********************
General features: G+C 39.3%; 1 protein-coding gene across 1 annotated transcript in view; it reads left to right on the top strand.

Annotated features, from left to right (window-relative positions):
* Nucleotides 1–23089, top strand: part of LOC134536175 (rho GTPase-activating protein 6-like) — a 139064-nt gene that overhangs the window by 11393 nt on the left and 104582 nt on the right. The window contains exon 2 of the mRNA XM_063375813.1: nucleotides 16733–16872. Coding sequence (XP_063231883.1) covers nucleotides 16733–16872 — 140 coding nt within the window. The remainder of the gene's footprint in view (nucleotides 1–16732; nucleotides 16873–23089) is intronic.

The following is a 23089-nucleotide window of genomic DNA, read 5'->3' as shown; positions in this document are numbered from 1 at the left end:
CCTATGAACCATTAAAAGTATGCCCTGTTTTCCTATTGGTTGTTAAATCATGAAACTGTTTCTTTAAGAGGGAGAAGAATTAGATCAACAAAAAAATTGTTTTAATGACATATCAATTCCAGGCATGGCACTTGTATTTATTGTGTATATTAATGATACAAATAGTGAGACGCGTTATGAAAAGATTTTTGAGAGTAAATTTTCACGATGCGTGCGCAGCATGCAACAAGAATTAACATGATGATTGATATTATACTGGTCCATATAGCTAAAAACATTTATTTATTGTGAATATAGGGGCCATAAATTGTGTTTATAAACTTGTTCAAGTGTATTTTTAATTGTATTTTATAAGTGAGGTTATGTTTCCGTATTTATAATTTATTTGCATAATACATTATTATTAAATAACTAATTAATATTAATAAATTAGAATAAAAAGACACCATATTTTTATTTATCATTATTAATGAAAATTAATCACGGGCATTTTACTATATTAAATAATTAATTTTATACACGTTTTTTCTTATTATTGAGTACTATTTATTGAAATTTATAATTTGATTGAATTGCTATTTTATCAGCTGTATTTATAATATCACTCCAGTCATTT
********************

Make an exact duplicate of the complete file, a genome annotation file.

General features: G+C 39.3%; 1 protein-coding gene across 1 annotated transcript in view; it reads left to right on the top strand.

Annotated features, from left to right (window-relative positions):
* Nucleotides 1–23089, top strand: part of LOC134536175 (rho GTPase-activating protein 6-like) — a 139064-nt gene that overhangs the window by 11393 nt on the left and 104582 nt on the right. The window contains exon 2 of the mRNA XM_063375813.1: nucleotides 16733–16872. Coding sequence (XP_063231883.1) covers nucleotides 16733–16872 — 140 coding nt within the window. The remainder of the gene's footprint in view (nucleotides 1–16732; nucleotides 16873–23089) is intronic.

The following is a 23089-nucleotide window of genomic DNA, read 5'->3' as shown; positions in this document are numbered from 1 at the left end:
CCTATGAACCATTAAAAGTATGCCCTGTTTTCCTATTGGTTGTTAAATCATGAAACTGTTTCTTTAAGAGGGAGAAGAATTAGATCAACAAAAAAATTGTTTTAATGACATATCAATTCCAGGCATGGCACTTGTATTTATTGTGTATATTAATGATACAAATAGTGAGACGCGTTATGAAAAGATTTTTGAGAGTAAATTTTCACGATGCGTGCGCAGCATGCAACAAGAATTAACATGATGATTGATATTATACTGGTCCATATAGCTAAAAACATTTATTTATTGTGAATATAGGGGCCATAAATTGTGTTTATAAACTTGTTCAAGTGTATTTTTAATTGTATTTTATAAGTGAGGTTATGTTTCCGTATTTATAATTTATTTGCATAATACATTATTATTAAATAACTAATTAATATTAATAAATTAGAATAAAAAGACACCATATTTTTATTTATCATTATTAATGAAAATTAATCACGGGCATTTTACTATATTAAATAATTAATTTTATACACGTTTTTTCTTATTATTGAGTACTATTTATTGAAATTTATAATTTGATTGAATTGCTATTTTATCAGCTGTATTTATAATATCACTCCAGTCATTT